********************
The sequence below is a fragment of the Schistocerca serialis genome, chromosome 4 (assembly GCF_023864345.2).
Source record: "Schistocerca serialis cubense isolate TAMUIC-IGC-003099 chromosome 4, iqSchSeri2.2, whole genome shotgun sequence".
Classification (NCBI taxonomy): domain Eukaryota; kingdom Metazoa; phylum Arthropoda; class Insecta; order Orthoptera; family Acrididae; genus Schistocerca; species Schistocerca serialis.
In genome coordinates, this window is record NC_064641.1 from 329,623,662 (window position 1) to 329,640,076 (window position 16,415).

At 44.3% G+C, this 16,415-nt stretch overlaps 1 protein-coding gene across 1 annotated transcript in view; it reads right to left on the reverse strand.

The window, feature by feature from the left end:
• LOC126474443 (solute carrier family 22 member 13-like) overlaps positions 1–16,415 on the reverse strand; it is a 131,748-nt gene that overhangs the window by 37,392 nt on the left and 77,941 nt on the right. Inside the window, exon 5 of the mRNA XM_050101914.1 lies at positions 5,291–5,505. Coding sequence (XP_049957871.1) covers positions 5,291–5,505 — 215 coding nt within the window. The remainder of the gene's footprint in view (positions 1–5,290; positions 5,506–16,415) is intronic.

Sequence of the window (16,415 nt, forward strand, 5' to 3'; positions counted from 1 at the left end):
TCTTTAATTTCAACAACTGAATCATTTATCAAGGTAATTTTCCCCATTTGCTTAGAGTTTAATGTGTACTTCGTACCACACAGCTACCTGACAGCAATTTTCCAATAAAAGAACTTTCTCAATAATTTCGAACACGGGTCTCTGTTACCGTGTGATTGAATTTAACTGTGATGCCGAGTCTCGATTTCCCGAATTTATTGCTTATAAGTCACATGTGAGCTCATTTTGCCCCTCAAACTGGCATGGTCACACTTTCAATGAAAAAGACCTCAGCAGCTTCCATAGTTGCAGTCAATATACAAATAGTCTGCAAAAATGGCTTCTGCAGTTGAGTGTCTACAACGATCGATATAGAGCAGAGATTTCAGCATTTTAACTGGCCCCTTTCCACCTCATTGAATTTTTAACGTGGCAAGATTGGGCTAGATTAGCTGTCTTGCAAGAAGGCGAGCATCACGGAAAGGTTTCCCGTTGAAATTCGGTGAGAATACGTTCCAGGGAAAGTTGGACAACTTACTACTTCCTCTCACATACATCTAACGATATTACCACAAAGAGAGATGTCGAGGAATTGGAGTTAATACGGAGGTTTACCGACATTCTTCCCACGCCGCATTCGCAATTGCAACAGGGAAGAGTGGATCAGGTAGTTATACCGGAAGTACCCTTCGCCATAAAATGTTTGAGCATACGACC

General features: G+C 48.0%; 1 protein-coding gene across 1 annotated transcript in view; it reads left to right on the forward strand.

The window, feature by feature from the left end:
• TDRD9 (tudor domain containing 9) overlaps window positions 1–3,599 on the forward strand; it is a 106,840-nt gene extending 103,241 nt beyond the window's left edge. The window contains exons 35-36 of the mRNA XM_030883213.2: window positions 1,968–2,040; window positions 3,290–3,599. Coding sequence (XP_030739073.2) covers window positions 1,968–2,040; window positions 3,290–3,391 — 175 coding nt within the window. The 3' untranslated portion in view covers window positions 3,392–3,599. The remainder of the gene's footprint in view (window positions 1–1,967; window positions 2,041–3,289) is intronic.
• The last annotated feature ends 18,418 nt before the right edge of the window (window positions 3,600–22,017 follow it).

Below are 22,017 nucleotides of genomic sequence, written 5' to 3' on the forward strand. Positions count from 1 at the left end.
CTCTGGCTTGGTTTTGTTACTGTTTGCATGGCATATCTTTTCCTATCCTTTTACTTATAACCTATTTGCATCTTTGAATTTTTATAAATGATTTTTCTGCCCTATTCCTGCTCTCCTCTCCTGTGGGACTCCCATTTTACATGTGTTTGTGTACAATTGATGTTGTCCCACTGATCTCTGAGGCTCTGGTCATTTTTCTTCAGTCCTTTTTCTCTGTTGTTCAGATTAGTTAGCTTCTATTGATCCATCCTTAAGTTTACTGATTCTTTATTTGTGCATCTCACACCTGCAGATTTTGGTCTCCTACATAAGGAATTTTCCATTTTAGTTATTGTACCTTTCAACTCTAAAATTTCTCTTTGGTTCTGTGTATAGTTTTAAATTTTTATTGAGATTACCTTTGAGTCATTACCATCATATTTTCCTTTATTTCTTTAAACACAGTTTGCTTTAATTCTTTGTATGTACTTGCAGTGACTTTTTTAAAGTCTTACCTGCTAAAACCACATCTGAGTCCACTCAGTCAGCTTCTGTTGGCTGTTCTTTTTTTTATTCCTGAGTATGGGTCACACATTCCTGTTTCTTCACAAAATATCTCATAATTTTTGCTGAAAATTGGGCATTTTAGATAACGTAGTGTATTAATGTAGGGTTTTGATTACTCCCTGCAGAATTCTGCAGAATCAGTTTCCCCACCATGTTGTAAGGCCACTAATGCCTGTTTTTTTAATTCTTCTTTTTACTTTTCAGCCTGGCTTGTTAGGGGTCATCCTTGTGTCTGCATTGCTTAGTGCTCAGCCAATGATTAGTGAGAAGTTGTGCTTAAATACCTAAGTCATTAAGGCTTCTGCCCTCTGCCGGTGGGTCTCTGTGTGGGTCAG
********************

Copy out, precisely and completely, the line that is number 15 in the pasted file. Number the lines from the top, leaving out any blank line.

CTCTGGCTTGGTTTTGTTACTGTTTGCATGGCATATCTTTTCCTATCCTTTTACTTATAACCTATTTGCATCTTTGAATTTTTATAAATGATTTTTCTGCCCTATTCCTGCTCTCCTCTCCTGTGGGACTCCCATTTTACATGTGTTTGTGTACAATTGATGTTGTCCCACTGATCTCTGAGGCTCTGGTCATTTTTCTTCAGTCCTTTTTCTCTGTTGTTCAGATTAGTTAGCTTCTATTGATCCATCCTTAAGTTTACTGATTCTTTATTTGTGCATCTCACACCTGCAGATTTTGGTCTCCTACATAAGGAATTTTCCATTTTAGTTATTGTACCTTTCAACTCTAAAATTTCTCTTTGGTTCTGTGTATAGTTTTAAATTTTTATTGAGATTACCTTTGAGTCATTACCATCATATTTTCCTTTATTTCTTTAAACACAGTTTGCTTTAATTCTTTGTATGTACTTGCAGTGACTTTTTTAAAGTCTTACCTGCTAAAACCACATCTGAGTCCACTCAGTCAGCTTCTGTTGGCTGTTCTTTTTTTTATTCCTGAGTATGGGTCACACATTCCTGTTTCTTCACAAAATATCTCATAATTTTTGCTGAAAATTGGGCATTTTAGATAACGTAGTGTATTAATGTAGGGTTTTGATTACTCCCTGCAGAATTCTGCAGAATCAGTTTCCCCACCATGTTGTAAGGCCACTAATGCCTGTTTTTTTAATTCTTCTTTTTACTTTTCAGCCTGGCTTGTTAGGGGTCATCCTTGTGTCTGCATTGCTTAGTGCTCAGCCAATGATTAGTGAGAAGTTGTGCTTAAATACCTAAGTCATTAAGGCTTCTGCCCTCTGCCGGTGGGTCTCTGTGTGGGTCAG